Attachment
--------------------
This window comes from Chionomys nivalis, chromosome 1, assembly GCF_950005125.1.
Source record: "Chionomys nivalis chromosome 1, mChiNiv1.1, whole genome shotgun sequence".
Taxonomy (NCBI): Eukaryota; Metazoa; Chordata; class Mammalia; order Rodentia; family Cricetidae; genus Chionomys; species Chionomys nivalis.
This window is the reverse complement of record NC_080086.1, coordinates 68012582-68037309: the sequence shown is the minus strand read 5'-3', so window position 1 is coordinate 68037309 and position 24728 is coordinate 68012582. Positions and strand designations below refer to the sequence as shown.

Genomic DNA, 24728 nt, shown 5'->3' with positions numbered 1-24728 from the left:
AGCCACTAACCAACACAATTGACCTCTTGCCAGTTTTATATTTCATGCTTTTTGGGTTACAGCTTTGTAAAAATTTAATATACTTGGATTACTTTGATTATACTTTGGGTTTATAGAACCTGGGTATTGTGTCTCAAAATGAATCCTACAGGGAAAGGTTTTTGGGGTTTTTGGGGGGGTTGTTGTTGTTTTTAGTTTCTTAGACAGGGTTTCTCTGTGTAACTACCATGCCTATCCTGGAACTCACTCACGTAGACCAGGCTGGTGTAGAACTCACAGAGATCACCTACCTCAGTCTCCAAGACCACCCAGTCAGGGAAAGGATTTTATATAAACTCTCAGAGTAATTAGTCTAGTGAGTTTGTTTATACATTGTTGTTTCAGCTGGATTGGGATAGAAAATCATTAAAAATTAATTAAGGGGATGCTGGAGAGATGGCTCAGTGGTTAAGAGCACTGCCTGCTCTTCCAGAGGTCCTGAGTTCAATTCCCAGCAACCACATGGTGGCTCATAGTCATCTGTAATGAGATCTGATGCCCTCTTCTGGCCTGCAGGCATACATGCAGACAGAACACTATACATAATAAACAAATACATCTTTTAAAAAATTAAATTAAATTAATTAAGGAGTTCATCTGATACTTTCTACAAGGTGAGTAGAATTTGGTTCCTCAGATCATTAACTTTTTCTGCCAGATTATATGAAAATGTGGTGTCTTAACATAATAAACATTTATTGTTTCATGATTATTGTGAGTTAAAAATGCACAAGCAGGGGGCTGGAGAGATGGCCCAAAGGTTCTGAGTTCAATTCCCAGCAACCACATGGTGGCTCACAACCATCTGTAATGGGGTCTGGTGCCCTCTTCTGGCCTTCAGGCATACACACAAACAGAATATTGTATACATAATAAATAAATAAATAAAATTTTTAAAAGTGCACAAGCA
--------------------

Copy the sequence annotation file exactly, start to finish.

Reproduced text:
This window comes from Chionomys nivalis, chromosome 1, assembly GCF_950005125.1.
Source record: "Chionomys nivalis chromosome 1, mChiNiv1.1, whole genome shotgun sequence".
Taxonomy (NCBI): Eukaryota; Metazoa; Chordata; class Mammalia; order Rodentia; family Cricetidae; genus Chionomys; species Chionomys nivalis.
This window is the reverse complement of record NC_080086.1, coordinates 68012582-68037309: the sequence shown is the minus strand read 5'-3', so window position 1 is coordinate 68037309 and position 24728 is coordinate 68012582. Positions and strand designations below refer to the sequence as shown.

Genomic DNA, 24728 nt, shown 5'->3' with positions numbered 1-24728 from the left:
AGCCACTAACCAACACAATTGACCTCTTGCCAGTTTTATATTTCATGCTTTTTGGGTTACAGCTTTGTAAAAATTTAATATACTTGGATTACTTTGATTATACTTTGGGTTTATAGAACCTGGGTATTGTGTCTCAAAATGAATCCTACAGGGAAAGGTTTTTGGGGTTTTTGGGGGGGTTGTTGTTGTTTTTAGTTTCTTAGACAGGGTTTCTCTGTGTAACTACCATGCCTATCCTGGAACTCACTCACGTAGACCAGGCTGGTGTAGAACTCACAGAGATCACCTACCTCAGTCTCCAAGACCACCCAGTCAGGGAAAGGATTTTATATAAACTCTCAGAGTAATTAGTCTAGTGAGTTTGTTTATACATTGTTGTTTCAGCTGGATTGGGATAGAAAATCATTAAAAATTAATTAAGGGGATGCTGGAGAGATGGCTCAGTGGTTAAGAGCACTGCCTGCTCTTCCAGAGGTCCTGAGTTCAATTCCCAGCAACCACATGGTGGCTCATAGTCATCTGTAATGAGATCTGATGCCCTCTTCTGGCCTGCAGGCATACATGCAGACAGAACACTATACATAATAAACAAATACATCTTTTAAAAAATTAAATTAAATTAATTAAGGAGTTCATCTGATACTTTCTACAAGGTGAGTAGAATTTGGTTCCTCAGATCATTAACTTTTTCTGCCAGATTATATGAAAATGTGGTGTCTTAACATAATAAACATTTATTGTTTCATGATTATTGTGAGTTAAAAATGCACAAGCAGGGGGCTGGAGAGATGGCCCAAAGGTTCTGAGTTCAATTCCCAGCAACCACATGGTGGCTCACAACCATCTGTAATGGGGTCTGGTGCCCTCTTCTGGCCTTCAGGCATACACACAAACAGAATATTGTATACATAATAAATAAATAAATAAAATTTTTAAAAGTGCACAAGCA